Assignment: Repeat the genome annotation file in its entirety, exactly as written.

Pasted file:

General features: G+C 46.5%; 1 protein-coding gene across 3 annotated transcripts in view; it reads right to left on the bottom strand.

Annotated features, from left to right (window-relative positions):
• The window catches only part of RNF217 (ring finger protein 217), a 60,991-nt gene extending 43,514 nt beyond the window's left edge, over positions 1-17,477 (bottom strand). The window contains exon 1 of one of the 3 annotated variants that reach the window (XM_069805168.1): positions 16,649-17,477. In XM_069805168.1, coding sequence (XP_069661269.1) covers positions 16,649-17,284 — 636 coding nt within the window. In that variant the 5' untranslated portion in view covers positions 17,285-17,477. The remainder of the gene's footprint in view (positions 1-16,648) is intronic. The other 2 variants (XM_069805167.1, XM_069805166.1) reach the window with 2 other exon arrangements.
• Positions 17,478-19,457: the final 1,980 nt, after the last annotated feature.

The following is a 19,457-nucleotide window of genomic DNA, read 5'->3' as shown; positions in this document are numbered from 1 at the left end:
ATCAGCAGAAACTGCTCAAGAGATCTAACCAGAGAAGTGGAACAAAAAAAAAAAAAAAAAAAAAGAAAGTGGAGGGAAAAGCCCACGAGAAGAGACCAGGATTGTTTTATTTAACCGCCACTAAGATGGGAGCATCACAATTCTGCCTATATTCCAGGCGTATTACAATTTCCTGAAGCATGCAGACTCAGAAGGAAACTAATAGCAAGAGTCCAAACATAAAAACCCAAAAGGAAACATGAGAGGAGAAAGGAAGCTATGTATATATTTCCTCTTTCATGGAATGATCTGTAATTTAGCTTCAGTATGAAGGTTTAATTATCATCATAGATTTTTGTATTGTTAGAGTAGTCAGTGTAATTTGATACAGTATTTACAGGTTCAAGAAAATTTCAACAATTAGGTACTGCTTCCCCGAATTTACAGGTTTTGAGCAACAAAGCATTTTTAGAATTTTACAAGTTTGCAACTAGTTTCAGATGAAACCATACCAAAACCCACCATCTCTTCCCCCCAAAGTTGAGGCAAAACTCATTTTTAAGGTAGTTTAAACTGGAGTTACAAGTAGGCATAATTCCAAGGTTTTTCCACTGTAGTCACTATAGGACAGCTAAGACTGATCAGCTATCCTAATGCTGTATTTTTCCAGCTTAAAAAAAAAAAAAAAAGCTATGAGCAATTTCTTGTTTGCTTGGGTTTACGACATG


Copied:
General features: G+C 46.5%; 1 protein-coding gene across 3 annotated transcripts in view; it reads right to left on the bottom strand.

Annotated features, from left to right (window-relative positions):
• The window catches only part of RNF217 (ring finger protein 217), a 60,991-nt gene extending 43,514 nt beyond the window's left edge, over positions 1-17,477 (bottom strand). The window contains exon 1 of one of the 3 annotated variants that reach the window (XM_069805168.1): positions 16,649-17,477. In XM_069805168.1, coding sequence (XP_069661269.1) covers positions 16,649-17,284 — 636 coding nt within the window. In that variant the 5' untranslated portion in view covers positions 17,285-17,477. The remainder of the gene's footprint in view (positions 1-16,648) is intronic. The other 2 variants (XM_069805167.1, XM_069805166.1) reach the window with 2 other exon arrangements.
• Positions 17,478-19,457: the final 1,980 nt, after the last annotated feature.

The following is a 19,457-nucleotide window of genomic DNA, read 5'->3' as shown; positions in this document are numbered from 1 at the left end:
ATCAGCAGAAACTGCTCAAGAGATCTAACCAGAGAAGTGGAACAAAAAAAAAAAAAAAAAAAAAGAAAGTGGAGGGAAAAGCCCACGAGAAGAGACCAGGATTGTTTTATTTAACCGCCACTAAGATGGGAGCATCACAATTCTGCCTATATTCCAGGCGTATTACAATTTCCTGAAGCATGCAGACTCAGAAGGAAACTAATAGCAAGAGTCCAAACATAAAAACCCAAAAGGAAACATGAGAGGAGAAAGGAAGCTATGTATATATTTCCTCTTTCATGGAATGATCTGTAATTTAGCTTCAGTATGAAGGTTTAATTATCATCATAGATTTTTGTATTGTTAGAGTAGTCAGTGTAATTTGATACAGTATTTACAGGTTCAAGAAAATTTCAACAATTAGGTACTGCTTCCCCGAATTTACAGGTTTTGAGCAACAAAGCATTTTTAGAATTTTACAAGTTTGCAACTAGTTTCAGATGAAACCATACCAAAACCCACCATCTCTTCCCCCCAAAGTTGAGGCAAAACTCATTTTTAAGGTAGTTTAAACTGGAGTTACAAGTAGGCATAATTCCAAGGTTTTTCCACTGTAGTCACTATAGGACAGCTAAGACTGATCAGCTATCCTAATGCTGTATTTTTCCAGCTTAAAAAAAAAAAAAAAAGCTATGAGCAATTTCTTGTTTGCTTGGGTTTACGACATG